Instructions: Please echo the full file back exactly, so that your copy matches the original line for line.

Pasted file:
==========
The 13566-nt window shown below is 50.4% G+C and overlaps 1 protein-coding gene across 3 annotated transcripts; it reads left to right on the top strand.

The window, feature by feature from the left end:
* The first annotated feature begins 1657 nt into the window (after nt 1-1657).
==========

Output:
The 13566-nt window shown below is 50.4% G+C and overlaps 1 protein-coding gene across 3 annotated transcripts; it reads left to right on the top strand.

The window, feature by feature from the left end:
* The first annotated feature begins 1657 nt into the window (after nt 1-1657).